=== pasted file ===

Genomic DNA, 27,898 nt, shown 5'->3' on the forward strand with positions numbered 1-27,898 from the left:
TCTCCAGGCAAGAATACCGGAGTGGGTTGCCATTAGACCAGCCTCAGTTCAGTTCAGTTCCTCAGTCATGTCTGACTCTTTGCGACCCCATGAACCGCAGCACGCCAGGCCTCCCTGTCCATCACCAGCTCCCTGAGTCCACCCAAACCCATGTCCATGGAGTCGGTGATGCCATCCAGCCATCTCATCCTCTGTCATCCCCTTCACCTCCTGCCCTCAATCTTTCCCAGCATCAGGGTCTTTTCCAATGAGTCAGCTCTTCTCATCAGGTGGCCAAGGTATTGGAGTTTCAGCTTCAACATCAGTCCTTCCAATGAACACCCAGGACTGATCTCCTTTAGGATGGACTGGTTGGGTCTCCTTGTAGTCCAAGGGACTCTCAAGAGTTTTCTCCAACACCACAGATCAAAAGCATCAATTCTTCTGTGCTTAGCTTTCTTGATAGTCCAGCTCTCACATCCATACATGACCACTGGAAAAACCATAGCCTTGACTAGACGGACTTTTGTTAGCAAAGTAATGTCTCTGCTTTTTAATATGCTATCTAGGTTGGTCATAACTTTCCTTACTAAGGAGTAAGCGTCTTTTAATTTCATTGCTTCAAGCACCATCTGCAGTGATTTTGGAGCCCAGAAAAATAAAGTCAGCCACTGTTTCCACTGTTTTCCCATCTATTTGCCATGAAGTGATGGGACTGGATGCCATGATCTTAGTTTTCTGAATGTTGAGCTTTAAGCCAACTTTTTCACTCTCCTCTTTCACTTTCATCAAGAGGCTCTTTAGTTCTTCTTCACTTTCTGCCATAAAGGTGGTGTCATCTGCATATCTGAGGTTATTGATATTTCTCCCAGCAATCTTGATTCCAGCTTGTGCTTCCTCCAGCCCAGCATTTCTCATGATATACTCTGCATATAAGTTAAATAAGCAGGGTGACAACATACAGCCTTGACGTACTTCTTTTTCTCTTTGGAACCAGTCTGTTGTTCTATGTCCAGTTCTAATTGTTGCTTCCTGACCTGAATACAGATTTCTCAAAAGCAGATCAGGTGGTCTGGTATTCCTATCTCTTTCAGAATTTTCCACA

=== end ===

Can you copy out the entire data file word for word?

Genomic DNA, 27,898 nt, shown 5'->3' on the forward strand with positions numbered 1-27,898 from the left:
TCTCCAGGCAAGAATACCGGAGTGGGTTGCCATTAGACCAGCCTCAGTTCAGTTCAGTTCCTCAGTCATGTCTGACTCTTTGCGACCCCATGAACCGCAGCACGCCAGGCCTCCCTGTCCATCACCAGCTCCCTGAGTCCACCCAAACCCATGTCCATGGAGTCGGTGATGCCATCCAGCCATCTCATCCTCTGTCATCCCCTTCACCTCCTGCCCTCAATCTTTCCCAGCATCAGGGTCTTTTCCAATGAGTCAGCTCTTCTCATCAGGTGGCCAAGGTATTGGAGTTTCAGCTTCAACATCAGTCCTTCCAATGAACACCCAGGACTGATCTCCTTTAGGATGGACTGGTTGGGTCTCCTTGTAGTCCAAGGGACTCTCAAGAGTTTTCTCCAACACCACAGATCAAAAGCATCAATTCTTCTGTGCTTAGCTTTCTTGATAGTCCAGCTCTCACATCCATACATGACCACTGGAAAAACCATAGCCTTGACTAGACGGACTTTTGTTAGCAAAGTAATGTCTCTGCTTTTTAATATGCTATCTAGGTTGGTCATAACTTTCCTTACTAAGGAGTAAGCGTCTTTTAATTTCATTGCTTCAAGCACCATCTGCAGTGATTTTGGAGCCCAGAAAAATAAAGTCAGCCACTGTTTCCACTGTTTTCCCATCTATTTGCCATGAAGTGATGGGACTGGATGCCATGATCTTAGTTTTCTGAATGTTGAGCTTTAAGCCAACTTTTTCACTCTCCTCTTTCACTTTCATCAAGAGGCTCTTTAGTTCTTCTTCACTTTCTGCCATAAAGGTGGTGTCATCTGCATATCTGAGGTTATTGATATTTCTCCCAGCAATCTTGATTCCAGCTTGTGCTTCCTCCAGCCCAGCATTTCTCATGATATACTCTGCATATAAGTTAAATAAGCAGGGTGACAACATACAGCCTTGACGTACTTCTTTTTCTCTTTGGAACCAGTCTGTTGTTCTATGTCCAGTTCTAATTGTTGCTTCCTGACCTGAATACAGATTTCTCAAAAGCAGATCAGGTGGTCTGGTATTCCTATCTCTTTCAGAATTTTCCACA